• Motivators in Games We see many of these motivators satisfied by the games that we play. Motivator Game Power Diplomacy Curiosity Civilization Independence Oregon Trail Acceptance Guild Wars 2 Order Tetris Saving Farmville Honor Sports Idealism Social justice Motivator Game Social contact Pictionary Family The Sims Status World of Warcraft Vengeance Angry Birds Romance Leisure Suit Larry Eating Pac Man Physical Activity Tag Tranquility Candy Crush
  • The Lens of Curiosity Think about the player’s true motivations – not just what your game has set forth, but the reason the player wants to achieve the goals.  What questions does my game put into the player’s mind?  What am I doing to make them care about these questions?  What can I do to make them invent even more questions? Jesse Schell, Lens #4
  • Intertainment Taxonomy Chris Crawford
  • Intertainment Taxonomy  "Intertainment" is the class of activities that entertain through their interactive nature  "Interactive stories" are conventional stories with some small interactive element added (Manhole)  "Playthings" are systems that entertain through their response to the player’s actions  "Toys" are playthings without defined goals (SimCity)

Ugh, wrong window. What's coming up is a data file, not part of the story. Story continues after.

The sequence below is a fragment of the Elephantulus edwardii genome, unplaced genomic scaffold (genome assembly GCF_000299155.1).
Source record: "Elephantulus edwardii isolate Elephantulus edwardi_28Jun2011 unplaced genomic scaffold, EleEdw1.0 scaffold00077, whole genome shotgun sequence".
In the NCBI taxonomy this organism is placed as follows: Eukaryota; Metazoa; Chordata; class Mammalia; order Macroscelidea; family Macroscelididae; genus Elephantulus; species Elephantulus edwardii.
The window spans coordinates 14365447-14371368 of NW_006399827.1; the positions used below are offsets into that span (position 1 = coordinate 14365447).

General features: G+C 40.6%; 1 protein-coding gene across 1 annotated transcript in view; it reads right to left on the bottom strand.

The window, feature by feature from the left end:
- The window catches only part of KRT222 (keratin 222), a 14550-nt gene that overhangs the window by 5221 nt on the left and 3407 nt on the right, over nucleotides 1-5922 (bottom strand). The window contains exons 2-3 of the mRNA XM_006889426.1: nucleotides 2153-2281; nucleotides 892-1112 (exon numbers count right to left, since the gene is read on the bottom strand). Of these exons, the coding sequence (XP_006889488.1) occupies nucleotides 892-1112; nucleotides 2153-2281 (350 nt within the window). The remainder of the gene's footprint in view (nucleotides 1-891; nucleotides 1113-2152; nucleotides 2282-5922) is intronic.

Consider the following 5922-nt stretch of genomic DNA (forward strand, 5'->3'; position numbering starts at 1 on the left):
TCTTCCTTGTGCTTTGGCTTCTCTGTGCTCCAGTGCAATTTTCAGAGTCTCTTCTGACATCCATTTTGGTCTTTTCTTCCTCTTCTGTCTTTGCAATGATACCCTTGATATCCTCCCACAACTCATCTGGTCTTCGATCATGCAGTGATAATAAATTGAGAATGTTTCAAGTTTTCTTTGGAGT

• Intertainment Taxonomy  "Challenges" are playthings with clearly defined goals  "Puzzles" are challenges with no purposeful opponents (Tetris)  "Conflicts" are challenges with purposeful opponents  "Competitions" are conflicts without impeding action between the competitors
  • Intertainment Taxonomy This leaves “games” as interactive entertainment with conflicts in which the players directly interact in such a way as to foil each other’s goals.
  • What is a Game? What Is a Game? - How This Question Limits Our Medium - Extra Credits
  • Discussion  Why does Extra Credits think “What is a game?” a wrong question to ask?  Do you think it is useful to distinguish between a game and “an interactive experience”?
  • Formal Elements of a Game  Players  Objectives (Goals)  Procedures  Rules  Resources  Conflict  Boundaries  Outcome
  • 1. Draw three dots randomly on a piece of paper. (Choose a player to go first) 2. The first player draws a line from one dot to another dot. 3. Then that player draws a new dot anywhere on that line. 4. The second player also draws a line and a dot. • The new line must go from one dot to another, but no dot can have more than three lines coming out of it. • The new line cannot cross any other line. • A line can go from the dot back to the same dot so long as it doesn’t break the “no more than three lines rule.” 5. The player takes turns until one player cannot make a move. The last player to move is the winner.